Soon after, production house True Media came to Bravo with a similar, Atlanta-based show, while Bravo shrewdly hired Sirens Media to produce a New Jersey version -- and, just like that, a franchise was born. New York premiered in March 2008 and Atlanta in October.
As daytime drama transitioned out of the marketplace and the 90210 generation matured into husbands and wives, fathers and mothers, Bravo unwittingly had stumbled upon television's next guilty pleasure: a vehicle that showcased the lives of a handful of spoiled, consistently imperfect women whose only real distinction was the city in which they reside -- and their unerring ability to behave badly.
With New Jersey's 2009 launch, the franchise reached beyond Bravo's core audience of 30-something women, bringing men and older viewers into the fold. Its success peaked when it drew an astonishing 3.8 million viewers for its second-season reunion show in 2010.
There've been glitches, inevitably -- not least the bikinis that had to be digitally altered when NBC-Universal chose to run four of its series in daytime syndication. "They had to paint larger bikini bottoms on some of the women!" Berwick admits, noting: "Syndication is an interesting beast. It's an older, more conservative audience. Our viewers just aren't at home during the day."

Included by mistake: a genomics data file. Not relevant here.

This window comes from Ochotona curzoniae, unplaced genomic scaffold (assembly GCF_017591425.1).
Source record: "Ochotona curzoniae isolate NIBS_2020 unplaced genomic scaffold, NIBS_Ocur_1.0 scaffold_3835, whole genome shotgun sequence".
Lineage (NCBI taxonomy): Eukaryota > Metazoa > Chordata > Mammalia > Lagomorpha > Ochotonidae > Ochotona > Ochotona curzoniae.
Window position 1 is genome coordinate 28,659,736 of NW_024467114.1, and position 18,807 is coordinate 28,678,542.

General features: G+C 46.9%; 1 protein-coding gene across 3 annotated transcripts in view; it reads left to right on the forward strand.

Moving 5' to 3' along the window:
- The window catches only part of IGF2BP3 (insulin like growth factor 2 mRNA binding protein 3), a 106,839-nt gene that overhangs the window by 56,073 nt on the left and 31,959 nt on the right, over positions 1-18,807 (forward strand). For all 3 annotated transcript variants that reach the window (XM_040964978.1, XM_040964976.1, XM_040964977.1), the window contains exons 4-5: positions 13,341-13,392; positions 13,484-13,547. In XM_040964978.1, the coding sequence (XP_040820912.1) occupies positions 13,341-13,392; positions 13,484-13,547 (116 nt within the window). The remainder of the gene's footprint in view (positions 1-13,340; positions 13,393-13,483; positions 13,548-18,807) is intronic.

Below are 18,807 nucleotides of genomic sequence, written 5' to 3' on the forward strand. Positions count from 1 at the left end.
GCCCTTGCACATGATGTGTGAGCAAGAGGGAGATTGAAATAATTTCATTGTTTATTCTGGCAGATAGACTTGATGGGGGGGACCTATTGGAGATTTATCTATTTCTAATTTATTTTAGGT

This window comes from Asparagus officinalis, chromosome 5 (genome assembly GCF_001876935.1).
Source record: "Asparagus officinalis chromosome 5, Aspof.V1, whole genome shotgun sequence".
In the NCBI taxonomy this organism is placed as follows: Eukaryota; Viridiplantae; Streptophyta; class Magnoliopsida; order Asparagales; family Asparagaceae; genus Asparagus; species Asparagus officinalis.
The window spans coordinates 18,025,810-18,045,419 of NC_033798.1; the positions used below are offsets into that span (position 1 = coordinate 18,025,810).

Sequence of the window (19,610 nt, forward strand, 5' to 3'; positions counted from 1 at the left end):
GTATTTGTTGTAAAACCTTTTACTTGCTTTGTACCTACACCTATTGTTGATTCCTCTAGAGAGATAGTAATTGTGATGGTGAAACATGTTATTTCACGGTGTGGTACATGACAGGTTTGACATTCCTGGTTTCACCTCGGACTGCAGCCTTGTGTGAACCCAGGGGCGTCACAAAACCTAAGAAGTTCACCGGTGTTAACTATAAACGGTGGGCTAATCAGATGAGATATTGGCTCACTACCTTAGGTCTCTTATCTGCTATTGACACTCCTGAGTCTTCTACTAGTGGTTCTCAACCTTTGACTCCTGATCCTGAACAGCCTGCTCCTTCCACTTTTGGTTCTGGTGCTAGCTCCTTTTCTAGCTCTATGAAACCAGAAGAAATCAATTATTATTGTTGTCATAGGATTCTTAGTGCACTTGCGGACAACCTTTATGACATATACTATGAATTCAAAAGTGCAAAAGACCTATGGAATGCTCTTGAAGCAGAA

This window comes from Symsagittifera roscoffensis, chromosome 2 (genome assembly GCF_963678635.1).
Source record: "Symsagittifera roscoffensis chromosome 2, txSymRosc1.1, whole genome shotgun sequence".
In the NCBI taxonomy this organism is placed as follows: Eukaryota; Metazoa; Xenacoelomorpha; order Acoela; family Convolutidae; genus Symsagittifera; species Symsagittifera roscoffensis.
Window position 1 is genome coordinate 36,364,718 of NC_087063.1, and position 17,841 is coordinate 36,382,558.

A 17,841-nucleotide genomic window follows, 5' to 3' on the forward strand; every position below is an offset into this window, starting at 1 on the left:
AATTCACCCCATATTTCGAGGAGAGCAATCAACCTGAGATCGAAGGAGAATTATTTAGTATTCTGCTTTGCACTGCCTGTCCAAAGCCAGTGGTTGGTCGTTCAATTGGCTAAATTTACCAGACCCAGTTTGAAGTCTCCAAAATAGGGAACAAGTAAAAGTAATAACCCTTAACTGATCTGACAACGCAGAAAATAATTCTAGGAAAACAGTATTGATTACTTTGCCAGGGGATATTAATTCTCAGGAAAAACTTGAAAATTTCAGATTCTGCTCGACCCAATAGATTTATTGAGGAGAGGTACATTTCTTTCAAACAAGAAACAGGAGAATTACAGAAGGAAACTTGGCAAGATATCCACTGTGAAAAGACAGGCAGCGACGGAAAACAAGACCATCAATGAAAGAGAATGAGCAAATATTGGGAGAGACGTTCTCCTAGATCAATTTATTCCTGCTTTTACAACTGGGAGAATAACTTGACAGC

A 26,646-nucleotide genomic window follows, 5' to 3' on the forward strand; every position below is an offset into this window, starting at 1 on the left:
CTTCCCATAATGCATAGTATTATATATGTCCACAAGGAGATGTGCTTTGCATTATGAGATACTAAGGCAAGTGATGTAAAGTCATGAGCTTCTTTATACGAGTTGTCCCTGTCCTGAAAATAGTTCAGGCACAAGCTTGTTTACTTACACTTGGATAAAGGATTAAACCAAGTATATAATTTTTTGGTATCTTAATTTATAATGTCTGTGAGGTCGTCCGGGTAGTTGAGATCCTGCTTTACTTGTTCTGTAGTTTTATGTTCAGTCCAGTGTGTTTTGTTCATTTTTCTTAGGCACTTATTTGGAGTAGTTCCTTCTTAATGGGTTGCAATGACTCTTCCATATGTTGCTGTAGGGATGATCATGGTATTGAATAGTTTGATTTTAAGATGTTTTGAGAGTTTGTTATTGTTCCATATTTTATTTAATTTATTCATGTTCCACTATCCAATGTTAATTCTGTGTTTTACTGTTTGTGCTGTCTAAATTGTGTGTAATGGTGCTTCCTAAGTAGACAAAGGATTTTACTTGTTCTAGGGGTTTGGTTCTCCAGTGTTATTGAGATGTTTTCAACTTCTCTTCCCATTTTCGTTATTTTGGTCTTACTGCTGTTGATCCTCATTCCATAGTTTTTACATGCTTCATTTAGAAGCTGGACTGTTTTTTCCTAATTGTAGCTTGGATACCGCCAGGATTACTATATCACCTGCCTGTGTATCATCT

The younger, more advertiser-friendly audience has stayed true, however, even in the face of copycats including VH1's Basketball Wives and Logo's The A-List. That's partly thanks to Bravo's exhaustive casting process and partly thanks to the considerable money it invests. "Bravo has been very supportive of the productions financially," Ross says. "Everyone wants to copy the magic, but so many imitators look gritty and feel scripted."
But isn't Housewives just a little bit scripted, too? Orange County's Peggy Tanous certainly believes so: "We started meeting with producers to discuss storylines," she confesses, maintaining this was behind her decision to leave the series. "I started getting anxiety thinking about all the forced drama that does happen on occasion." Ross concedes that the Housewives are often asked to plan events (read: group seances or $50,000 children's birthday parties), but vehemently denies any staging: "The audience could sniff that a mile away, so why even bother?"
"Honestly, sometimes I wish they would do what I tell them," adds Shed Media's O'Connell. "I wish I had that kind of puppeteering power. But it's the women who ultimately drive the train."